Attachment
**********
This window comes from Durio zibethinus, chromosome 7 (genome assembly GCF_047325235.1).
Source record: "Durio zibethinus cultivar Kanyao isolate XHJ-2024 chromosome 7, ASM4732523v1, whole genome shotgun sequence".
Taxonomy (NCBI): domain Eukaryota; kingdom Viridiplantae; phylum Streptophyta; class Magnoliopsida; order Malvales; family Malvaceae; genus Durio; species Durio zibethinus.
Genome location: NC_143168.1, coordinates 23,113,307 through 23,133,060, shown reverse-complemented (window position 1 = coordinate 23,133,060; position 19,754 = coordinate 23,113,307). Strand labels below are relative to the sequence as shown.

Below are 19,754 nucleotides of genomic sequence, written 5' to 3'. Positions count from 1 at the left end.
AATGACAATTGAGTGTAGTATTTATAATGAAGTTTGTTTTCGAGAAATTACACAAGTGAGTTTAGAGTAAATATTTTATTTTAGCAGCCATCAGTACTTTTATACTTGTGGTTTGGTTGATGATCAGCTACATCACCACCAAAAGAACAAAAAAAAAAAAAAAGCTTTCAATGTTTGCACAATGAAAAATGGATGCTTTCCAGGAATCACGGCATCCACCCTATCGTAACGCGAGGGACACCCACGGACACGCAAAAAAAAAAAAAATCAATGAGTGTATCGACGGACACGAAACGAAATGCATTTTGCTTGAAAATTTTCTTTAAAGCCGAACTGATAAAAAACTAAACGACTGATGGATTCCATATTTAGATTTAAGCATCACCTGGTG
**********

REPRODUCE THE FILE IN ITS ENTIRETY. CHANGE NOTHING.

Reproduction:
This window comes from Durio zibethinus, chromosome 7 (genome assembly GCF_047325235.1).
Source record: "Durio zibethinus cultivar Kanyao isolate XHJ-2024 chromosome 7, ASM4732523v1, whole genome shotgun sequence".
Taxonomy (NCBI): domain Eukaryota; kingdom Viridiplantae; phylum Streptophyta; class Magnoliopsida; order Malvales; family Malvaceae; genus Durio; species Durio zibethinus.
Genome location: NC_143168.1, coordinates 23,113,307 through 23,133,060, shown reverse-complemented (window position 1 = coordinate 23,133,060; position 19,754 = coordinate 23,113,307). Strand labels below are relative to the sequence as shown.

Below are 19,754 nucleotides of genomic sequence, written 5' to 3'. Positions count from 1 at the left end.
AATGACAATTGAGTGTAGTATTTATAATGAAGTTTGTTTTCGAGAAATTACACAAGTGAGTTTAGAGTAAATATTTTATTTTAGCAGCCATCAGTACTTTTATACTTGTGGTTTGGTTGATGATCAGCTACATCACCACCAAAAGAACAAAAAAAAAAAAAAAGCTTTCAATGTTTGCACAATGAAAAATGGATGCTTTCCAGGAATCACGGCATCCACCCTATCGTAACGCGAGGGACACCCACGGACACGCAAAAAAAAAAAAAATCAATGAGTGTATCGACGGACACGAAACGAAATGCATTTTGCTTGAAAATTTTCTTTAAAGCCGAACTGATAAAAAACTAAACGACTGATGGATTCCATATTTAGATTTAAGCATCACCTGGTG